Anxiety: Chris previously said that he waited until he was 20 to see a doctor because he felt embarrassed, but he has since realised he needn’t have been

Chris previously said that he waited until he was 20 to see a doctor because he felt embarrassed, but he has since realised he needn’t have been.

He continued: ‘It surrounded my left side and I had keyhole [surgery] in my hip region but that didn’t work and I have a big scar across my pubic region where they’ve cut in and coiled the veins off in that area to hopefully settle them down slightly.’

Explaining how he froze his sperm at the same time, Chris said, ‘I did. My two brothers are completely infertile… although one brother does have a child now, it was a miracle child.

Worrying: Cancer Research UK figures show there are around 2,400 men are diagnosed with testicular cancer each year across the home nations 

Worrying: Cancer Research UK figures show there are around 2,400 men are diagnosed with testicular cancer each year across the home nations 

Worrying: Cancer Research UK figures show there are around 2,400 men are diagnosed with testicular cancer each year across the home nations 

‘But my other brother, Will, does not have a sperm in his body. My count was quite low but I did get some frozen.

‘Altogether I’ve had four operations [on my testicles]. And my cousin had testicular cancer. It was secondary because he only discovered [he had a problem] after suffering with awful stomach cramps…’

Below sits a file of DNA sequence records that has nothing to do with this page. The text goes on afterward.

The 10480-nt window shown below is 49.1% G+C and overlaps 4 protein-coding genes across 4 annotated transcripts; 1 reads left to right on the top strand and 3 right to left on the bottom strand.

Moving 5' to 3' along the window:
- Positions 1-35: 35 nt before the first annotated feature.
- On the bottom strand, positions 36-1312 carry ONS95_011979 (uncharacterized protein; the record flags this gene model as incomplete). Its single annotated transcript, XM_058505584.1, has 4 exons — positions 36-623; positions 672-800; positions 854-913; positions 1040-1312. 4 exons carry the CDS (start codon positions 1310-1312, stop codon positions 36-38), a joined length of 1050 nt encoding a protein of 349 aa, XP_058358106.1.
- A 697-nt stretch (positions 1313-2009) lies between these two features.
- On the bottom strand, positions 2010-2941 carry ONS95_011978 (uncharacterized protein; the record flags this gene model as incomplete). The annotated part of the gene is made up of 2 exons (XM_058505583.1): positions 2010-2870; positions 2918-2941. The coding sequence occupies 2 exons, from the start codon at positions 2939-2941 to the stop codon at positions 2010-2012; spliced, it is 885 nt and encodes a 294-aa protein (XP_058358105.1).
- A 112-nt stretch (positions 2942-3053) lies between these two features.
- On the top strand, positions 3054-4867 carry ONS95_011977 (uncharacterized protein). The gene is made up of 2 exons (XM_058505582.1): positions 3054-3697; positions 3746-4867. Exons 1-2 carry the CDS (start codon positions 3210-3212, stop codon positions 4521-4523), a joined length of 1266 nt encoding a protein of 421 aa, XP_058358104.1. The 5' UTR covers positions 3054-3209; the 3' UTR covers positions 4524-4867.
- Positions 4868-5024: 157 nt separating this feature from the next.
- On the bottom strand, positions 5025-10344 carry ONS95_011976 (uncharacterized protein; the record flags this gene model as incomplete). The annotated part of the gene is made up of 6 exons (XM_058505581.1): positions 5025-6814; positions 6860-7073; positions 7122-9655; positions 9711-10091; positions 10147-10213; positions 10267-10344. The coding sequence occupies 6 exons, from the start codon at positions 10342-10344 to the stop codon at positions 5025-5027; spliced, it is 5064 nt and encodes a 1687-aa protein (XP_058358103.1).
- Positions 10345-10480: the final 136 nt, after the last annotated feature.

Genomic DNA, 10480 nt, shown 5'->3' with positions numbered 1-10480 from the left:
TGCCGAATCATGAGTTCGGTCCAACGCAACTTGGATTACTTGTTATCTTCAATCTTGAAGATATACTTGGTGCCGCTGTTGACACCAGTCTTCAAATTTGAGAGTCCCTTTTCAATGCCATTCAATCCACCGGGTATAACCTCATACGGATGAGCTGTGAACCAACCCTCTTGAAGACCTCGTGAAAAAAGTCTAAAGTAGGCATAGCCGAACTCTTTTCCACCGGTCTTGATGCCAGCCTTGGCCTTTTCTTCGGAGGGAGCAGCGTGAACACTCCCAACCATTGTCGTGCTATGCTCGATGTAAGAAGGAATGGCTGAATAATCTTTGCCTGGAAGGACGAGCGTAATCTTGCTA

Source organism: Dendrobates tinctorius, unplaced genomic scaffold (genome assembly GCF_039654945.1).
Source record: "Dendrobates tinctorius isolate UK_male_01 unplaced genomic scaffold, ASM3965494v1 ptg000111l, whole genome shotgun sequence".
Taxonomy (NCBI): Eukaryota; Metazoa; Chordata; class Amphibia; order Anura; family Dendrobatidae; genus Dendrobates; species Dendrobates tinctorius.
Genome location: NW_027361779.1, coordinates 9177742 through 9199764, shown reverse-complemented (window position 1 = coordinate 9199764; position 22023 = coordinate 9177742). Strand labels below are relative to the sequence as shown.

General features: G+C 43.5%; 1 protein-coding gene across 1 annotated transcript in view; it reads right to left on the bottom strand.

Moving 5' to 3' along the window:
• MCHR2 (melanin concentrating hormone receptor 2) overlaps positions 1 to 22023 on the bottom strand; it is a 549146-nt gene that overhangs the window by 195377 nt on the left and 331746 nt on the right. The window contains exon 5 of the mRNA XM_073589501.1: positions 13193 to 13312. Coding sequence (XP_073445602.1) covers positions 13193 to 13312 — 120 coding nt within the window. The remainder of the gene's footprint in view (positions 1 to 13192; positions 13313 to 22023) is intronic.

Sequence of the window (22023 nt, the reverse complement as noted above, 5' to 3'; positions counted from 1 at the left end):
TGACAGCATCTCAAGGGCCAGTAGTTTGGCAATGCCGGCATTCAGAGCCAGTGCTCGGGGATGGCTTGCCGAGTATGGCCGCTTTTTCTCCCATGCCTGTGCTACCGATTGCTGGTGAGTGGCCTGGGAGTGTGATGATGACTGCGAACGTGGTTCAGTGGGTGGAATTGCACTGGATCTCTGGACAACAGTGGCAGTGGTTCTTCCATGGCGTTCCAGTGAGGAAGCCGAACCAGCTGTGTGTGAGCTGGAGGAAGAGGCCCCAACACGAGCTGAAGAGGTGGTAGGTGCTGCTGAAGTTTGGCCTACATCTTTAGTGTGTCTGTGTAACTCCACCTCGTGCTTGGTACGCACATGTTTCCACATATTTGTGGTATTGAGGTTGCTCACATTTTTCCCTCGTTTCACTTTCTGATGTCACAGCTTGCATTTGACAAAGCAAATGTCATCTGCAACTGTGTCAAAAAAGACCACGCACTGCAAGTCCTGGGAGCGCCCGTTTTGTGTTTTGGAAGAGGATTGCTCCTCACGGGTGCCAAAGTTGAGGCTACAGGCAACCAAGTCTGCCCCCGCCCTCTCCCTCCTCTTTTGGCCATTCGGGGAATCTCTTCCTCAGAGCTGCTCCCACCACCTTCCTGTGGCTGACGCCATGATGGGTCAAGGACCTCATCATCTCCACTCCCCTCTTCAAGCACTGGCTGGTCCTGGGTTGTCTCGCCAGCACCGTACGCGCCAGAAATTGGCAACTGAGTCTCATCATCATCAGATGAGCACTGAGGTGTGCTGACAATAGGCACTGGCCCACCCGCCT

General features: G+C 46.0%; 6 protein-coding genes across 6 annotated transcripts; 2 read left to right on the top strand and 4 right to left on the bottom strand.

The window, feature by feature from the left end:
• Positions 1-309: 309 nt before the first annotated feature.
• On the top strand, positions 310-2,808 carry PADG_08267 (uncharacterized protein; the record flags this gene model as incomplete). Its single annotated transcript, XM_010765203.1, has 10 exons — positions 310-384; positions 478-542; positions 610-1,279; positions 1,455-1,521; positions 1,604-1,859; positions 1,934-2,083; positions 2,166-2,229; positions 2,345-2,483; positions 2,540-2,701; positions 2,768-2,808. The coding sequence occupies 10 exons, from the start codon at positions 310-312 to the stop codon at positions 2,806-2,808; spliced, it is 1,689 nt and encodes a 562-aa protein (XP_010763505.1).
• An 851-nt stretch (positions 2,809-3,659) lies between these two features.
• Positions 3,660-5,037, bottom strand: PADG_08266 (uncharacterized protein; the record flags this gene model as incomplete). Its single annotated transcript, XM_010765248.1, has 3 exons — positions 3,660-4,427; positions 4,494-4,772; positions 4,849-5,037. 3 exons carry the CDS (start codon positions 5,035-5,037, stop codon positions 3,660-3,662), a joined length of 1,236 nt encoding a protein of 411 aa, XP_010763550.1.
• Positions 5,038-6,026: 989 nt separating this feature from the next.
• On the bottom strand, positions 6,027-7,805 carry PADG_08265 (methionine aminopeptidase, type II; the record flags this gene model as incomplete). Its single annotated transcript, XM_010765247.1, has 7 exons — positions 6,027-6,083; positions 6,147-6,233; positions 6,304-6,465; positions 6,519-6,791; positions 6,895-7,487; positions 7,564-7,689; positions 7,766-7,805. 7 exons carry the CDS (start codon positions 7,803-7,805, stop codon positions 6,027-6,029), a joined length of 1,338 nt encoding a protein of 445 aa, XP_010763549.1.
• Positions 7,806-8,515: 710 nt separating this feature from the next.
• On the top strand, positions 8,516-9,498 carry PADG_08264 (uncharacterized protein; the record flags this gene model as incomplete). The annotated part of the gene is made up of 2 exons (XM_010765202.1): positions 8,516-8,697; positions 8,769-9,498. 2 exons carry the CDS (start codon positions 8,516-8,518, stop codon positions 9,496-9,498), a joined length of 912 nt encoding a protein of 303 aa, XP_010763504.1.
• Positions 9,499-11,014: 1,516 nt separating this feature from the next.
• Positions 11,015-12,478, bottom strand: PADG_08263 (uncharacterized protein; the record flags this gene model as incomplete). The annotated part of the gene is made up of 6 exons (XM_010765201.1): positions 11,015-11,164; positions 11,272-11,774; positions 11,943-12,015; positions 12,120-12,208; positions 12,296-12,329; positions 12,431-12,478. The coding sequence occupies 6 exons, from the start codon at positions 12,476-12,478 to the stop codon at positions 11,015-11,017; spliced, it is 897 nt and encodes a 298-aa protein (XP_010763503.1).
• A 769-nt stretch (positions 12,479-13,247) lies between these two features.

Cancer Research UK figures show there are around 2,400 men are diagnosed with testicular cancer each year across the home nations.

SIGNS OF TESTICULAR CANCER

During the early stages, testicular cancer typically presents as a hard lump or swelling in a testis. 

The lump is usually painless and can vary considerably in size but is typically the size of a pea and located on the front or side of the testicle.

Not all individuals with testicular cancer will present with a lump in their testicles. 

  • Any enlargement or change in the way the testicle looks or feels
  • A sensation of heaviness in the scrotum 
  • A dull ache in the testicle, lower abdomen (stomach) or groin region 
  • A collection of fluid in the scrotum. 

Symptoms can be subtle and therefore easily missed which is why it is so important to familiarise yourself with how your testicles feel when they are healthy.

If the cancer is not detected early, it may spread to other parts of the body and you may develop symptoms in parts of the body other than the affected testicle.

These include:

  • Back pain
  • Shortness of breath 
  • A decreased libido 
  • Fatigue 
  • A cough
  • Swelling and tenderness in the chest  

However the good news is testicular cancer is very treatable, with around a 95 per cent cure rate. 

Source: The Josh Carrick Foundation